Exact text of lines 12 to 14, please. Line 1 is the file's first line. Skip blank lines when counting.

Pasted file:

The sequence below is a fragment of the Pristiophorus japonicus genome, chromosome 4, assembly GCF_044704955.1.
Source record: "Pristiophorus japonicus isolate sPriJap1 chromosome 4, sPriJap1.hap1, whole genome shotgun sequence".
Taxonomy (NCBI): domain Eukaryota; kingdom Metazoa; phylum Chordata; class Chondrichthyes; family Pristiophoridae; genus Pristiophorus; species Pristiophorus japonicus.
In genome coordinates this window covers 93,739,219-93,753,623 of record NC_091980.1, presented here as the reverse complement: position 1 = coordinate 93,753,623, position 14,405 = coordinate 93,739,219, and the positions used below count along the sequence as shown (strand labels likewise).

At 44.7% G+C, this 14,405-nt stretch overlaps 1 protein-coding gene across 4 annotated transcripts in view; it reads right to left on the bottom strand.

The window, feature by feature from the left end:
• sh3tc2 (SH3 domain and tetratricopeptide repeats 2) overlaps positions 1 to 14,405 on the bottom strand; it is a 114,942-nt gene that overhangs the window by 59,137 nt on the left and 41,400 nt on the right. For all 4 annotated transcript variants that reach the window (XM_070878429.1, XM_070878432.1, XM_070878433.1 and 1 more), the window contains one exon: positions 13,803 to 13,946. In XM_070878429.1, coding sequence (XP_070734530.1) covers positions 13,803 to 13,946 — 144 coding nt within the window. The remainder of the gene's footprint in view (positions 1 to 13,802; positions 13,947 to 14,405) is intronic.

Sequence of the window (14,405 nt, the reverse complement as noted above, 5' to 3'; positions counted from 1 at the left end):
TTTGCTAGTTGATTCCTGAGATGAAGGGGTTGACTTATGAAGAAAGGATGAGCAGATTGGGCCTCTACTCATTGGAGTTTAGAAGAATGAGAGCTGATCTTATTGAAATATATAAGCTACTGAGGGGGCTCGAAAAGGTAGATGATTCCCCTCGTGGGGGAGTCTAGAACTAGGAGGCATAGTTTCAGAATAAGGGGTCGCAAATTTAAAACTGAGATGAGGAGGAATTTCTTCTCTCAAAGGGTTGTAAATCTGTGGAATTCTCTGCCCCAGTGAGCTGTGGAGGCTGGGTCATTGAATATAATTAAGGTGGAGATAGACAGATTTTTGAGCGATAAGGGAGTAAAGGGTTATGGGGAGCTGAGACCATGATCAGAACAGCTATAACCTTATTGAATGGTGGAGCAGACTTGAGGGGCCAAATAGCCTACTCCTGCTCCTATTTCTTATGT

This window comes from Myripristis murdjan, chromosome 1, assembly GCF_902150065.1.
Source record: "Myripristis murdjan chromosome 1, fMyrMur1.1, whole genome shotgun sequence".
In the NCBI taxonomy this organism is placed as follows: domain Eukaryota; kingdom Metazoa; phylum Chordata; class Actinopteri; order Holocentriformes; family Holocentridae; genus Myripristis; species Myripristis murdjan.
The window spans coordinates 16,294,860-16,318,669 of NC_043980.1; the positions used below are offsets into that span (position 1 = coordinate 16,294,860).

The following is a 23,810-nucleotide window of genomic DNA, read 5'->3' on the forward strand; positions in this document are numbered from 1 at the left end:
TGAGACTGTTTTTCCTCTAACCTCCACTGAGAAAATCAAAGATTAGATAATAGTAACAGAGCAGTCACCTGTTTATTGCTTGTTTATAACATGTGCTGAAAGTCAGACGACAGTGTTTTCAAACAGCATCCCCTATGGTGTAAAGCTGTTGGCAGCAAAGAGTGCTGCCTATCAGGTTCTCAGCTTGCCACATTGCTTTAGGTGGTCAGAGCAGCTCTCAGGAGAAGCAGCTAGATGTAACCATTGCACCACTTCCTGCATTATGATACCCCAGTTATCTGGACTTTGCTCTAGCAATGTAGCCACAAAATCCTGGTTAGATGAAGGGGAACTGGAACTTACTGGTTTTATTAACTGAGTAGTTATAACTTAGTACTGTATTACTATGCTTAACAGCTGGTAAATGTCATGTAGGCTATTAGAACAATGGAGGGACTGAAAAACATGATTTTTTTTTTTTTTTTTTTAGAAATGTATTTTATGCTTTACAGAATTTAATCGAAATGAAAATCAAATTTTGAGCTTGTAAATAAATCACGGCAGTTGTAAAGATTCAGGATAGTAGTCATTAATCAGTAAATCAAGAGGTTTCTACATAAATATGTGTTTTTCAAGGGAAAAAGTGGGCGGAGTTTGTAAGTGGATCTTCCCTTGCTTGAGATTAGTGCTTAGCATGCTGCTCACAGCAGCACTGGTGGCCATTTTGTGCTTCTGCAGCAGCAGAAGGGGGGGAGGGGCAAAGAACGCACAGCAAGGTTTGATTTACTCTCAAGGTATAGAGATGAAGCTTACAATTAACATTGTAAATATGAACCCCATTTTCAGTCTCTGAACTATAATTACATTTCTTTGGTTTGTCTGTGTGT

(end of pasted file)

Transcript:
In the NCBI taxonomy this organism is placed as follows: domain Eukaryota; kingdom Metazoa; phylum Chordata; class Actinopteri; order Holocentriformes; family Holocentridae; genus Myripristis; species Myripristis murdjan.
The window spans coordinates 16,294,860-16,318,669 of NC_043980.1; the positions used below are offsets into that span (position 1 = coordinate 16,294,860).

The following is a 23,810-nucleotide window of genomic DNA, read 5'->3' on the forward strand; positions in this document are numbered from 1 at the left end: